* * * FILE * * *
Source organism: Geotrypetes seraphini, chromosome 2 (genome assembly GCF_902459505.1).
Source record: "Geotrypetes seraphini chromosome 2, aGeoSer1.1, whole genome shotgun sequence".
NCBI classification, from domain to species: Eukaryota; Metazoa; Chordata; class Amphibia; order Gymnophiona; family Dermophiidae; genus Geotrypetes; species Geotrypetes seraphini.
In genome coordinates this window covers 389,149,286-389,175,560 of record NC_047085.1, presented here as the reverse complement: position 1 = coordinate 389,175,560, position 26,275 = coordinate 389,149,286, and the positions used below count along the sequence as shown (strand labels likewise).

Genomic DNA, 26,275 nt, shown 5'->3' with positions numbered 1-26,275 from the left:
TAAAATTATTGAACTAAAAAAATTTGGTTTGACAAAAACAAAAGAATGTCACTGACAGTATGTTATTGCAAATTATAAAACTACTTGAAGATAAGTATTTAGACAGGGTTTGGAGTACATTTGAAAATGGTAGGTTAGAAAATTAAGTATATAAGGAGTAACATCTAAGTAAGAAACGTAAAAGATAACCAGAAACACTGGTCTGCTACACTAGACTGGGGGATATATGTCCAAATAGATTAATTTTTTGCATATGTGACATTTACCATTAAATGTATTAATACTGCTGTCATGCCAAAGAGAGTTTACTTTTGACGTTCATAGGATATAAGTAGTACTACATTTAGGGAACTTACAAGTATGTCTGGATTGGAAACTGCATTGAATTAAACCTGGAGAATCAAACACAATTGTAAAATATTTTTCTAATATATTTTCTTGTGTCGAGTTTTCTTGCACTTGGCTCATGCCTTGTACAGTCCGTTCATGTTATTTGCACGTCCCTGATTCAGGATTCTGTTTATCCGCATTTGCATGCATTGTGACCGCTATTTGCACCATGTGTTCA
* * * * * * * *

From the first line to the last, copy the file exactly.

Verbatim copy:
Source organism: Geotrypetes seraphini, chromosome 2 (genome assembly GCF_902459505.1).
Source record: "Geotrypetes seraphini chromosome 2, aGeoSer1.1, whole genome shotgun sequence".
NCBI classification, from domain to species: Eukaryota; Metazoa; Chordata; class Amphibia; order Gymnophiona; family Dermophiidae; genus Geotrypetes; species Geotrypetes seraphini.
In genome coordinates this window covers 389,149,286-389,175,560 of record NC_047085.1, presented here as the reverse complement: position 1 = coordinate 389,175,560, position 26,275 = coordinate 389,149,286, and the positions used below count along the sequence as shown (strand labels likewise).

Genomic DNA, 26,275 nt, shown 5'->3' with positions numbered 1-26,275 from the left:
TAAAATTATTGAACTAAAAAAATTTGGTTTGACAAAAACAAAAGAATGTCACTGACAGTATGTTATTGCAAATTATAAAACTACTTGAAGATAAGTATTTAGACAGGGTTTGGAGTACATTTGAAAATGGTAGGTTAGAAAATTAAGTATATAAGGAGTAACATCTAAGTAAGAAACGTAAAAGATAACCAGAAACACTGGTCTGCTACACTAGACTGGGGGATATATGTCCAAATAGATTAATTTTTTGCATATGTGACATTTACCATTAAATGTATTAATACTGCTGTCATGCCAAAGAGAGTTTACTTTTGACGTTCATAGGATATAAGTAGTACTACATTTAGGGAACTTACAAGTATGTCTGGATTGGAAACTGCATTGAATTAAACCTGGAGAATCAAACACAATTGTAAAATATTTTTCTAATATATTTTCTTGTGTCGAGTTTTCTTGCACTTGGCTCATGCCTTGTACAGTCCGTTCATGTTATTTGCACGTCCCTGATTCAGGATTCTGTTTATCCGCATTTGCATGCATTGTGACCGCTATTTGCACCATGTGTTCA